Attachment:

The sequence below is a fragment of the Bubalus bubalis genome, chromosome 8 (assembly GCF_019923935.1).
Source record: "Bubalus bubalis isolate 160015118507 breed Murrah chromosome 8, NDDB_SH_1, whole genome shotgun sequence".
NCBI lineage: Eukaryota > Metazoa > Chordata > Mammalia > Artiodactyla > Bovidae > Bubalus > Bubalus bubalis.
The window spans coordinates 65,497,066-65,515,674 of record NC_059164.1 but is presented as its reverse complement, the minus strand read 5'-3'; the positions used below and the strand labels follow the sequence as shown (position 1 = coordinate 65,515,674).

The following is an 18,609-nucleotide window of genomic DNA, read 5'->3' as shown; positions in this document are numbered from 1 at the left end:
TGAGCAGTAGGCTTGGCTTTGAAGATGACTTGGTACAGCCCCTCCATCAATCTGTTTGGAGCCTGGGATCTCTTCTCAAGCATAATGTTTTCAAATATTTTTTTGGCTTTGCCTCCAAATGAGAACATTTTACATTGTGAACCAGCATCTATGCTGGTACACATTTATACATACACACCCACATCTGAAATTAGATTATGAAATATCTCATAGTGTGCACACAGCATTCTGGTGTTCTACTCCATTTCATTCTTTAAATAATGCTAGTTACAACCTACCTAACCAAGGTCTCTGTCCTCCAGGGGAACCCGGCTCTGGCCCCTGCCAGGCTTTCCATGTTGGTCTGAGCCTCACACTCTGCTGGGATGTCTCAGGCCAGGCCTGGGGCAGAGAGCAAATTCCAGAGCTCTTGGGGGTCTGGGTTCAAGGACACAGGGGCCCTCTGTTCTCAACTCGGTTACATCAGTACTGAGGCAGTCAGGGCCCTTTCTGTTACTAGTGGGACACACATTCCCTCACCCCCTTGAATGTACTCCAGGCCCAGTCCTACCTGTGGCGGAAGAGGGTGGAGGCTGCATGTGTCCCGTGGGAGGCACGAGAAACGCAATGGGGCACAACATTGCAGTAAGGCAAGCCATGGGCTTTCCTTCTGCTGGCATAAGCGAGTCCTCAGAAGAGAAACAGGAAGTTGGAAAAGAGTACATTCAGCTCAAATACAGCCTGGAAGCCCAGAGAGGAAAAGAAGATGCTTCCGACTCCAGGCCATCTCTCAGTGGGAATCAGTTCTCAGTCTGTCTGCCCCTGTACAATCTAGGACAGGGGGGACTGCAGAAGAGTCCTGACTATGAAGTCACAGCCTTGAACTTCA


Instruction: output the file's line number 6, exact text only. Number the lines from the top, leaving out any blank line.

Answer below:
TGAGCAGTAGGCTTGGCTTTGAAGATGACTTGGTACAGCCCCTCCATCAATCTGTTTGGAGCCTGGGATCTCTTCTCAAGCATAATGTTTTCAAATATTTTTTTGGCTTTGCCTCCAAATGAGAACATTTTACATTGTGAACCAGCATCTATGCTGGTACACATTTATACATACACACCCACATCTGAAATTAGATTATGAAATATCTCATAGTGTGCACACAGCATTCTGGTGTTCTACTCCATTTCATTCTTTAAATAATGCTAGTTACAACCTACCTAACCAAGGTCTCTGTCCTCCAGGGGAACCCGGCTCTGGCCCCTGCCAGGCTTTCCATGTTGGTCTGAGCCTCACACTCTGCTGGGATGTCTCAGGCCAGGCCTGGGGCAGAGAGCAAATTCCAGAGCTCTTGGGGGTCTGGGTTCAAGGACACAGGGGCCCTCTGTTCTCAACTCGGTTACATCAGTACTGAGGCAGTCAGGGCCCTTTCTGTTACTAGTGGGACACACATTCCCTCACCCCCTTGAATGTACTCCAGGCCCAGTCCTACCTGTGGCGGAAGAGGGTGGAGGCTGCATGTGTCCCGTGGGAGGCACGAGAAACGCAATGGGGCACAACATTGCAGTAAGGCAAGCCATGGGCTTTCCTTCTGCTGGCATAAGCGAGTCCTCAGAAGAGAAACAGGAAGTTGGAAAAGAGTACATTCAGCTCAAATACAGCCTGGAAGCCCAGAGAGGAAAAGAAGATGCTTCCGACTCCAGGCCATCTCTCAGTGGGAATCAGTTCTCAGTCTGTCTGCCCCTGTACAATCTAGGACAGGGGGGACTGCAGAAGAGTCCTGACTATGAAGTCACAGCCTTGAACTTCA